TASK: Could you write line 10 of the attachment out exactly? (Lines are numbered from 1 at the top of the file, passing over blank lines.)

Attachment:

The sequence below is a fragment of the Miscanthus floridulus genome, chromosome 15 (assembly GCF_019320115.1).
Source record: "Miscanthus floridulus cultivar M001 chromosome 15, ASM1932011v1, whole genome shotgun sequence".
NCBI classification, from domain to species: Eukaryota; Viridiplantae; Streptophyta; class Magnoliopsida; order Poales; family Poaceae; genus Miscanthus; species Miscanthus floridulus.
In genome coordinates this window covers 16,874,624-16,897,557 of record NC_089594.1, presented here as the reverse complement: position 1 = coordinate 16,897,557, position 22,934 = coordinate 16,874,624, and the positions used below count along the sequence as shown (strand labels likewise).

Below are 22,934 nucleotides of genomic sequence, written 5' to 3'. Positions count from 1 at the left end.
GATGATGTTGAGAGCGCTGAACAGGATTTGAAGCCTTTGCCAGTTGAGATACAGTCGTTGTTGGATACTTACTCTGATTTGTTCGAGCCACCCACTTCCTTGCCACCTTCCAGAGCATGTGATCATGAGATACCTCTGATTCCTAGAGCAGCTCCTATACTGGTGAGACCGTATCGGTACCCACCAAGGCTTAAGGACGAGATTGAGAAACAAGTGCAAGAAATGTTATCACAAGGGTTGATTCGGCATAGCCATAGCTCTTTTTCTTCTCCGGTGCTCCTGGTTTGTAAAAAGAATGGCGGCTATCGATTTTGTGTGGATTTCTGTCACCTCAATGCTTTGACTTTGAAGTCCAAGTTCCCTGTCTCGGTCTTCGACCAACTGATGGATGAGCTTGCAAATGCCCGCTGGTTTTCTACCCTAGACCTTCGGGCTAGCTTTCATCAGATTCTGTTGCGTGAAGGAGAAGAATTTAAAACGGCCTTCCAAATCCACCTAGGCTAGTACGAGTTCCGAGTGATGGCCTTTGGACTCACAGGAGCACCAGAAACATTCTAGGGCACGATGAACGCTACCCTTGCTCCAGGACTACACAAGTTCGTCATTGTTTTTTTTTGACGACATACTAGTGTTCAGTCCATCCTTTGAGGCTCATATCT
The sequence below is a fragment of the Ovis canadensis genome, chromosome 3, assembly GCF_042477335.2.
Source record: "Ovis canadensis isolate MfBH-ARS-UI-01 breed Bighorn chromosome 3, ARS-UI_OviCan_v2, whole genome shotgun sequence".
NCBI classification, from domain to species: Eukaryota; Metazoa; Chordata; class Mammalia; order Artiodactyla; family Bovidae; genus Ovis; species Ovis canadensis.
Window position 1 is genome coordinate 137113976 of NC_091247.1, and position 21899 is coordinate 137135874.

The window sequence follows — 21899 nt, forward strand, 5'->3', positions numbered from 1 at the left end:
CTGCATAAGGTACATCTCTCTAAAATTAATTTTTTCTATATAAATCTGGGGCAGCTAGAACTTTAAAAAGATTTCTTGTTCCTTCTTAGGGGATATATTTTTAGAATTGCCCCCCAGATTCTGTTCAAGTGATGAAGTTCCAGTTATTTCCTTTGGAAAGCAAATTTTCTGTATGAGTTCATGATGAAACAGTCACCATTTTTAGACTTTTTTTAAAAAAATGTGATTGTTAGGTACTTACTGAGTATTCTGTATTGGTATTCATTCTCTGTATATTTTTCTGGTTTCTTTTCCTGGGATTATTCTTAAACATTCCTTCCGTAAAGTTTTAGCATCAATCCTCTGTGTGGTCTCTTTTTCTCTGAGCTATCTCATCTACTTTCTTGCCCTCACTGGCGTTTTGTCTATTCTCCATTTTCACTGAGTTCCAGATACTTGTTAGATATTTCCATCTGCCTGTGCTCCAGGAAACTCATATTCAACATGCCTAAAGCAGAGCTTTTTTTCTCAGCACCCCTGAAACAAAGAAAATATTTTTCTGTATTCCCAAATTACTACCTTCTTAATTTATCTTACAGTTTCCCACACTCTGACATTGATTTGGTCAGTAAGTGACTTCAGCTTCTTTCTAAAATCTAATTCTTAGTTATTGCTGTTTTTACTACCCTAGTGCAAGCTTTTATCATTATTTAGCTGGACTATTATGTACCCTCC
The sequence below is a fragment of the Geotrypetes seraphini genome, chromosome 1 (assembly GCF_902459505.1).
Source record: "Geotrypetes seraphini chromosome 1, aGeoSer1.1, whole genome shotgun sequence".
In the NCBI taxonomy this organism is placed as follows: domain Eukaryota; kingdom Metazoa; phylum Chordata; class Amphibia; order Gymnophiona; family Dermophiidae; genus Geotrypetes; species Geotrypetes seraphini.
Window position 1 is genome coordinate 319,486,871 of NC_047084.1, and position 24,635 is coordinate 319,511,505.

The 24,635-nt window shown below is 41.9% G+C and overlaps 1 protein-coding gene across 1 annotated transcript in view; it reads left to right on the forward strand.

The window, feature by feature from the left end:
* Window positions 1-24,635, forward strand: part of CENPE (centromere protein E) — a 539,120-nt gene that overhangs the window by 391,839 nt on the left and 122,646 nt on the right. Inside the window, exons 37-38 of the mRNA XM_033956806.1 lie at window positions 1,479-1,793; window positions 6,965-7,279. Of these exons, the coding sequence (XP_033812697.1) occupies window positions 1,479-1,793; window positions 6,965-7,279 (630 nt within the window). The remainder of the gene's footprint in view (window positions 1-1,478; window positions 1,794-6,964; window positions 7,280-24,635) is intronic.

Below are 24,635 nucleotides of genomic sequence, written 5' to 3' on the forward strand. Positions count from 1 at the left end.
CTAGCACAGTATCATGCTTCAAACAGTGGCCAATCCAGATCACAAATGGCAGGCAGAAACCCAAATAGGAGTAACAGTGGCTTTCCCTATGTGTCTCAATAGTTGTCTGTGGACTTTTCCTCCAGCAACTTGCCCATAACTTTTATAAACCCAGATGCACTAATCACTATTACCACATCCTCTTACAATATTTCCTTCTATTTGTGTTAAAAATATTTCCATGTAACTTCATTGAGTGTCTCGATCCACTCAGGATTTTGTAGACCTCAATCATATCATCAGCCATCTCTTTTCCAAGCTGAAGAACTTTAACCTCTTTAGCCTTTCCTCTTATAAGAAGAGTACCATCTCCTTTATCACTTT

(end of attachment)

Window position 1 is genome coordinate 137113976 of NC_091247.1, and position 21899 is coordinate 137135874.